Goldy Gopher: The evolution of a beloved mascot
Goldy Gopher doesn't say much, but behind those wide eyes, buck teeth, and warm smile (or is it devious grin?) is a Minnesota icon with a great story.
Goldy began an illustrious career as the U of M mascot in the 1940s, but the origins of our famed gopher begin almost a century earlier. In 1858, the year it became a state, Minnesota acquired the nickname the Gopher State.
Decades later, U of M football coach Clarence Spears picked up on the natural connection and named his team the Gophers in 1926. We can give Spears lots of credit, because at about this time he was recruiting Bronko Nagurski—one of the greatest football players of the 20th century—to come to the U of M.
A few years later, under legendary football coach Bernie Bierman, the football team picked up the nickname the Golden Gophers from announcer Halsey Hall, a reference to their all-gold uniforms. The Gophers truly were golden in those years, winning national football championships in 1934, 1935, and 1936.
The earliest rendering of the mascot appeared in the 1940s and was used for merchandising purposes. Goldy's look and logos have changed greatly over the years, drawing comments and even criticisms from fans wanting the right balance between fierce and friendly.
Original gopher is depicted as a line drawing of a 13-lined ground squirrel.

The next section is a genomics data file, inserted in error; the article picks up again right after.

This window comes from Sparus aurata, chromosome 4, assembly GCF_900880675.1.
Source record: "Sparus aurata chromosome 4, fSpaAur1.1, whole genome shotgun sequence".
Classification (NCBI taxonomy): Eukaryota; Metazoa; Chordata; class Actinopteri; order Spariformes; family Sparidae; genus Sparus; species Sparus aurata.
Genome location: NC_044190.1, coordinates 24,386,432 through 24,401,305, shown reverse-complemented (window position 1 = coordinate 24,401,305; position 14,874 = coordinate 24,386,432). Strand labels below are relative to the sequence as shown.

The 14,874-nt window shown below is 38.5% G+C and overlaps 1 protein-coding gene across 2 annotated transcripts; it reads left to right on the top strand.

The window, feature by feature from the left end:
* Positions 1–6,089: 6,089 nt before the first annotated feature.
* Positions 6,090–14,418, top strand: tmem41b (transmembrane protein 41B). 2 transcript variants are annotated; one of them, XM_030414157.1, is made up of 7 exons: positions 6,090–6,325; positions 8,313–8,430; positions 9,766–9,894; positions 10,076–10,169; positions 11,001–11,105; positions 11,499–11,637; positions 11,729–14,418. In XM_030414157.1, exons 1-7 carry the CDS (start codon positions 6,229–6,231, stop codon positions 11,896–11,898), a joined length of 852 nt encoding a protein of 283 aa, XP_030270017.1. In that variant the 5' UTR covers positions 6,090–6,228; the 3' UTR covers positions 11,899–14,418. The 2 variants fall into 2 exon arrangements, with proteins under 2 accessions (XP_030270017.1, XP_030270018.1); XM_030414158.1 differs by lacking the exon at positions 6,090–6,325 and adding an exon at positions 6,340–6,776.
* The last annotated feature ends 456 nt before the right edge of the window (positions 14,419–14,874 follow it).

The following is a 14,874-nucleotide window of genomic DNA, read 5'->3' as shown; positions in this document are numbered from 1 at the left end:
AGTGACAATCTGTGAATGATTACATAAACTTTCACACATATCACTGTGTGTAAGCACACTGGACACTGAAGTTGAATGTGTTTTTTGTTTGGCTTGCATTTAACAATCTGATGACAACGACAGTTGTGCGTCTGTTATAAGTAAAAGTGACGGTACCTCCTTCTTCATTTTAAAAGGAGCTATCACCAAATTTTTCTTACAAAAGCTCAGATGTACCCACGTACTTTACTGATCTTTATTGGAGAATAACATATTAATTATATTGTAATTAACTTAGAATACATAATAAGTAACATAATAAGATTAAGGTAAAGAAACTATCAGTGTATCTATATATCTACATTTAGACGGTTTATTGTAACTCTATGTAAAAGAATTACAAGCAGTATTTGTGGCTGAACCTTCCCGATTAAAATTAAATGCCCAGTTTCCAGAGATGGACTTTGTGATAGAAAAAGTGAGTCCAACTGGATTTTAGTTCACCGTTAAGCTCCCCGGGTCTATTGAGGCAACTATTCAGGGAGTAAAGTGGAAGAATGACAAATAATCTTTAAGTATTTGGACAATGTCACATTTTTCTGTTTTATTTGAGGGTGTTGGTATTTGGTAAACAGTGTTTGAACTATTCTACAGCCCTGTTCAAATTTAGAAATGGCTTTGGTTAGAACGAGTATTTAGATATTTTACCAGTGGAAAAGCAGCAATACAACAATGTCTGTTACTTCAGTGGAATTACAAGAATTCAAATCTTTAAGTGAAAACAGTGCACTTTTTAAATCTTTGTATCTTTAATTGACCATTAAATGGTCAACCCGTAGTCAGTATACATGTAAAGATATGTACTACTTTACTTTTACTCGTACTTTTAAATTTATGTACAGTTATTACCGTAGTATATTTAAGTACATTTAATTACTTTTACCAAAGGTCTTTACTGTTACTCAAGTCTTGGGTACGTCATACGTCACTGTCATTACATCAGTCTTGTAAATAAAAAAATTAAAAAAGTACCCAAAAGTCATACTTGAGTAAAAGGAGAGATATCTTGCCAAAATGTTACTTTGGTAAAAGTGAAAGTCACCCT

At first Goldy looked like any other gopher, but became "golden" thanks to Bernie Bierman's championship teams in the 1930s.
First official U of M Goldy mascot, drawn by artist George Grooms.
Goldy takes on a more animated appearance.
Description:1960s and 1970s
Goldy represents various University sports.
UMAA celebrates its 75th anniversary and hires former U of M student and artist Bill Stein to develop Golden Gopher mark.
Athletics hires Jostens to redesign Goldy with a more aggressive look. U of M alum Steve Wanvig draws new mark.
In response to public criticism, Athletics asks Wanvig to make Goldy look less fierce.
Goldy has now become a face of the University and a sought-after ambassador. You can see Goldy not only at sporting events, but at other school functions, birthday parties, and even weddings. Goldy has also made a name on the national stage, winning national mascot champion titles in 2011 and 2013.
In September 2013, the University unveiled a six-foot tall statue of Goldy outside Coffman Memorial Union. The statue - made of bronze as well as maroon granite, was designed and sculpted by U of M alum Nicholas Legeros.
The statue has spawned a new tradition on campus: Students and fans can be found rubbing Goldy's teeth and making a wish, be it for a Gopher victory or for success in the classroom.
What will Goldy look like in another 70 years? Stay tuned!